Developers want higher pay without having to commute to Toronto. Companies in town have trouble finding developers, particularly more advanced and senior developer talent. Mohawk graduates tend to stay in Hamilton for a few years after graduating before heading towards Toronto/K-W… Hamilton’s market has even been jokingly referred to as a “farm team”. And McMaster graduates generally don’t stay at all.

It’s a pretty complicated ball of yarn to untangle, so I hesitate to try to explain anything or offer any advice to any of the parties involved. Every business is a little different and so is every career path. There’s many interacting and constantly changing variables. There’s a lot of subjectivity.

It’s easy to say “well companies just need to pay more”, but maybe that just isn’t an option. Usually when I meet with a founder / CEO of a company in town, they’re not rolling up in a Mercedes-Benz. When we’re talking about wages it’s a personal thing too, in that we’re talking about people’s lives and career paths that they’re very passionate about.

It’s a hard problem. A really hard problem. And it’s a big thing lately.

All that said… I may write the odd article on this topic going forward. It’s something I’m pretty involved with. I hire people, I help people hire, I train people that are hired by companies, I have a little job board to help people hiring people to hire people, etc. Might as well try to offer advice where I can!

If others have advice, feel free to submit an article too. The more perspectives the better.


HamOnt.js JavaScript Conference speakers announced


When: Saturday October 22nd from 9:00am – 5:00pm

Where: CoMotion on King at 115 King Street East, Hamilton, Ontairo

Cost: $20 regular, $10 student



HamOnt.js is a new JavaScript conference… low cost and kick ass, featuring experts from within and abroad for a full day of talks… we would love for you to join us on Saturday October 22nd!


Check out the schedule of talks below!  HamOnt.js attendees can also expect morning coffee & snacks, lunch, afternoon drinks & snacks, and an after party!




9:00am – 10:00am 


Arrival and registration!  We’ll have coffee and snacks availalbe!



10:00am – 10:45am



Robyn Larsen (@robyn_larsen)

Front-end developer and entrepreneur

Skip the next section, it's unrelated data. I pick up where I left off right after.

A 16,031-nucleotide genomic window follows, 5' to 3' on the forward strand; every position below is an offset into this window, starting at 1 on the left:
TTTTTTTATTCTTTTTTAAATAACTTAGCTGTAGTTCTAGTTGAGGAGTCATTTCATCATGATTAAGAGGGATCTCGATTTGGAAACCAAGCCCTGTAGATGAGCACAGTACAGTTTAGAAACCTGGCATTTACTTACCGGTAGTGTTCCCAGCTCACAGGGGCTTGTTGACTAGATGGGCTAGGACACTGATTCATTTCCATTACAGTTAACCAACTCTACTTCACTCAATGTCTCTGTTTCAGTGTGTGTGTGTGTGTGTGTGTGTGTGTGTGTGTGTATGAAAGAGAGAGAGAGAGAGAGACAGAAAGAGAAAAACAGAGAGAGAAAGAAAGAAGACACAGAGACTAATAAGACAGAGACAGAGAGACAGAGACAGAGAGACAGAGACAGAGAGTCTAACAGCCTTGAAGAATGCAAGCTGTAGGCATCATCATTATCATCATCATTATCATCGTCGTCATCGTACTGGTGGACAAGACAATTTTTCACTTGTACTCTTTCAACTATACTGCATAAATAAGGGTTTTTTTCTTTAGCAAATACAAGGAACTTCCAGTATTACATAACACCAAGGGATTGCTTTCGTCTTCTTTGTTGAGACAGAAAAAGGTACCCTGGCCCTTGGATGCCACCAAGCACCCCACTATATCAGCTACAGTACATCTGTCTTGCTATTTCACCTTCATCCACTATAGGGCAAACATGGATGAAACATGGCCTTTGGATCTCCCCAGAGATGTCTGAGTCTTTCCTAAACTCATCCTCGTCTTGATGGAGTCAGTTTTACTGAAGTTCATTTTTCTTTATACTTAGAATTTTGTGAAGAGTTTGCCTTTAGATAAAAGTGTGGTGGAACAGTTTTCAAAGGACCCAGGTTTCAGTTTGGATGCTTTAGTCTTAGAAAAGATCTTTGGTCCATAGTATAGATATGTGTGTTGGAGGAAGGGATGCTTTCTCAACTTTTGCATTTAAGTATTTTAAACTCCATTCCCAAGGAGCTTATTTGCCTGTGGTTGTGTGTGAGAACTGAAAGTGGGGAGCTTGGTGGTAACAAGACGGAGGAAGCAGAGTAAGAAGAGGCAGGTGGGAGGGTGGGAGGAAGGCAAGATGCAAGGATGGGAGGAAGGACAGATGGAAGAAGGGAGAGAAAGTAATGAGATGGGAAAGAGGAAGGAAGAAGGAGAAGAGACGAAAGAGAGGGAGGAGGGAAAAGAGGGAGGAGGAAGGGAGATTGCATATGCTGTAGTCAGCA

Bio: Former nuclear engineer now blurring the lines between work and play as a front-end web developer, mentor and entrepreneur. Over the past few years she has snowboarded some of the world’s most majestic mountains, traveled to over 24 countries, cultivated movements and mentored students. Her tools of choice are HTML5, CSS3, Sass, responsive design, and JavaScript. She lives by challenging assumptions, improving process, and never settles. Now you can find her flying between San Francisco, Toronto and Alberta working alongside clients.



10:45am – 12:00pm


Rami Sayar (@RamiSayar)

Senior Technical Evangelist at Microsoft

Talk: ReactJS basics

Bio:  Rami Sayar is a technologist passionate about the intersection of art, design and the web. For the past 5 years, he has been experimenting with the bleeding edge of emerging technologies, determined to find use for them in everyday life. In his current role as a Senior Technical Evangelist for Microsoft Canada in Montreal, Rami covers technical areas such as open source technologies, open data, and cloud computing, as well as growth hacking and marketing. He is a frequent international speaker and has spoken at prestigious conferences such as Build, FITC, ConFoo, DroidCon, CUSEC, KWS and TEDx at HEC Montreal. Rami is prevented from sleeping by his curiosity for experimentation, his insistence on shipping high quality code and helping startups survive the grind.


Jamie Strachan (@jamiestrachan)

Lead Architect for Digital Operations at CBC

Talk: Mental health for developers